We have finished this stay in Seattle! On our last weekend, we attended the Nutcracker and had a most wonderful backstage tour. Thank you, Jessika!!! We’ll try to post a few videos on the website.
And, most importantly, Christina had her last radiation on Tuesday!!! There were many goodbyes, pictures, and hugs. There was a tongue in cheek suggestion that she should make a commercial for UW radiation department. “Come have radiation here. It’s a breeze.” I feel strongly that the “It’s a breeze” part is directly related to your fervent prayer on behalf of Christina.
In our last meeting with Dr. Rockhill, I asked under what circumstances we might see him again. So—-we talked through, once more, all the future possibilities. (I just want to make sure I have all my facts straight.) On my way home, I pondered the possibilities–chemo, surgery, gamma knife, radiation implants, etc. My prayer went something like this. “Lord, I am very tired. I don’t think I can walk through any of those things. Could we just be done now? Could Christina just be well?” I then reviewed in my heart the sense of God’s presence at every moment, the strength He gave to walk through every challenge, the friends to help carry the load, and every need generously met. My heart rested again in the adequacy and care of our incredible God. If He was so present at every turn in the last 3 months, then He will be present at every other challenge in the next phase of life. I’m back to that great verse in Isaiah, “You will keep in perfect peace him whose mind is steadfast, because he trusts in you. Trust in the LORD forever, for the LORD, the LORD, is the Rock eternal.”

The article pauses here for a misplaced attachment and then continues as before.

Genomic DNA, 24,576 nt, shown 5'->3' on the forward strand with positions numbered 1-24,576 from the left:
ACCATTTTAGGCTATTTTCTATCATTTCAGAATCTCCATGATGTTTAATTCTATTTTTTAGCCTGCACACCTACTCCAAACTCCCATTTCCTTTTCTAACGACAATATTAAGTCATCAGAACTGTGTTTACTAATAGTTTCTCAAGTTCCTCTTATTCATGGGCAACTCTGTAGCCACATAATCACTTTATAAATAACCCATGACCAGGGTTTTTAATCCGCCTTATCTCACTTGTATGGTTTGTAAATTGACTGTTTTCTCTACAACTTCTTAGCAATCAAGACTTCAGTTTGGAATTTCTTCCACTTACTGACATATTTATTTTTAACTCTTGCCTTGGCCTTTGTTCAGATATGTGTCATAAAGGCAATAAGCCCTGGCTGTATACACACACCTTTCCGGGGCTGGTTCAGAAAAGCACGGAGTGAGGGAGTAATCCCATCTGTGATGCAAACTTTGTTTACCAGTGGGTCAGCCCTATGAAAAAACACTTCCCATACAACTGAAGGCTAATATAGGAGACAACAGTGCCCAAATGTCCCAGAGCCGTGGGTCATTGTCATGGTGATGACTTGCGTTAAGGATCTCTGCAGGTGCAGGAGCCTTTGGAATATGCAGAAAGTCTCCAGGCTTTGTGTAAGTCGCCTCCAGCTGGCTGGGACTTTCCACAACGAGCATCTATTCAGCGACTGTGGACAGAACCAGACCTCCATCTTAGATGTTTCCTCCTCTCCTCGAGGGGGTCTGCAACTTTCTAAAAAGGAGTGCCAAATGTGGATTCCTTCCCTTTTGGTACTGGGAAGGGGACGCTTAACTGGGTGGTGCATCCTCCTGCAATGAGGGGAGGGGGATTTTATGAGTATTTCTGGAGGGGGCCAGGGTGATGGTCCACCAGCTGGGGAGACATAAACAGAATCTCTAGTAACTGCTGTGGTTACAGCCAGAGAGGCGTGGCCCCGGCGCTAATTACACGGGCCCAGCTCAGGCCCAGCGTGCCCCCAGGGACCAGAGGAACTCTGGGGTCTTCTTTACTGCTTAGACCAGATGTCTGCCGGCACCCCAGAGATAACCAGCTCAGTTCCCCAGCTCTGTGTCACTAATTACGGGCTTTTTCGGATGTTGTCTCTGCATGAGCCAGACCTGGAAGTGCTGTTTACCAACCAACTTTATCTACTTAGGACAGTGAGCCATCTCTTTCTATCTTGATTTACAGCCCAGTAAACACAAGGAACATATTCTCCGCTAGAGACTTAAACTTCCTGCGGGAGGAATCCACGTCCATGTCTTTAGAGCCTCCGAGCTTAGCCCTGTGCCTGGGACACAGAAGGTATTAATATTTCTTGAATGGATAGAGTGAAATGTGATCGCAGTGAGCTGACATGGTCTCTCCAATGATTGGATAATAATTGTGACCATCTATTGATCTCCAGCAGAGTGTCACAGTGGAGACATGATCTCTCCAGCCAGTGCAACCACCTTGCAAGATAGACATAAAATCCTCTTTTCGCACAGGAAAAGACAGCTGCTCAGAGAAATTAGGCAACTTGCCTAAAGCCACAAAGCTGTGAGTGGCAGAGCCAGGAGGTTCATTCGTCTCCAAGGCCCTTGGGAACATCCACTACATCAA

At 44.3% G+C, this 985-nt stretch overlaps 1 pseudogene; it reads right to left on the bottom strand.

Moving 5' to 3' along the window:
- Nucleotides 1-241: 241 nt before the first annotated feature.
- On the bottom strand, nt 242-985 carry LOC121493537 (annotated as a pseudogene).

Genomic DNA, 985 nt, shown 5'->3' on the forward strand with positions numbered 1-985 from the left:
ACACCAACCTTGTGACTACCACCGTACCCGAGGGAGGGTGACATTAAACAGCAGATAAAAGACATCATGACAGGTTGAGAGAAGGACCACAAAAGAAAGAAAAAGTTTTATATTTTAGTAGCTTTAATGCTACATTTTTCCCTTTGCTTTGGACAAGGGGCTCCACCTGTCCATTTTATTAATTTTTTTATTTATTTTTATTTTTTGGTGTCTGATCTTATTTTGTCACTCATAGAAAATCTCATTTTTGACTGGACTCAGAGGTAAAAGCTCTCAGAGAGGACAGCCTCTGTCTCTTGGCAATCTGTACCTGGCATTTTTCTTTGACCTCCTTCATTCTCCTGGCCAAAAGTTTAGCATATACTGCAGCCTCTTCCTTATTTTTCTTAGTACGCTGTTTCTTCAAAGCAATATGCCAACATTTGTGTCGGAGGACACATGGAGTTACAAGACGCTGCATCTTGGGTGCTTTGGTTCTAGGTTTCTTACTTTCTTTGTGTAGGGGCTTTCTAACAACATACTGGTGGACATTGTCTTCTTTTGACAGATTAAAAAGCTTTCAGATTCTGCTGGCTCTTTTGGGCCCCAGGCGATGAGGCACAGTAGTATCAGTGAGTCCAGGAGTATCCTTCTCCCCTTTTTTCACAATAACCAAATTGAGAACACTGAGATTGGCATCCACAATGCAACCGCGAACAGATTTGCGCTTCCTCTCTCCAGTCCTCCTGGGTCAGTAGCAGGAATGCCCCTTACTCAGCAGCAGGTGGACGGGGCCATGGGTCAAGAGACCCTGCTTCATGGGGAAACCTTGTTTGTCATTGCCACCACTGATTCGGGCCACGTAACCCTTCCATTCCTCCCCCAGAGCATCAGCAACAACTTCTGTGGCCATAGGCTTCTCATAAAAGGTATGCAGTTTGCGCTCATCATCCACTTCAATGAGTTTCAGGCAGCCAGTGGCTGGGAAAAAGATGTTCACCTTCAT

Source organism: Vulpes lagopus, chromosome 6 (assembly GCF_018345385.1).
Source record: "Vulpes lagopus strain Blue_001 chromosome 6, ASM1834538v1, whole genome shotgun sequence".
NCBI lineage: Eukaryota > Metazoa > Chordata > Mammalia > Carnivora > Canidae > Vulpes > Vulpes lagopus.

As the mom, I have to say that it was a little hard to part ways as she drove to Portland and Doug and I headed to Port Angeles. We have been together for 3 1/2 months and I wasn’t at all sure I could cope with the regular demands of every day life and not know how she was doing every minute of every hour. So far, I think I have only called once a day to see how she’s doing. Christina, on the other hand, was so ready to get home and feel normal–to not be a cancer patient at the hospital. She wanted to wake up in her own bed, have more time with Linsey, with Ryan, with all the great friends in Portland. I long for her to enjoy many, many days, weeks, months, years, of normalcy. Well, it’s normalcy with a twist. She has a story to tell, a story to live, a message of life and hope and strength and power. She has a story of the adequacy of Jesus in the midst of trial.
So, what’s next? She has an MRI on December 27th and then a meeting with Dr. Chamberlain in Seattle on January 4th. He will try to interpret the MRI (apparently post radiation MRI’s are hard to interpret) and determine the next course of action. What we want to hear is “You look great. See you in two months for another MRI.”
Thank you so much for walking with us as we journey through this long, unfamiliar territory.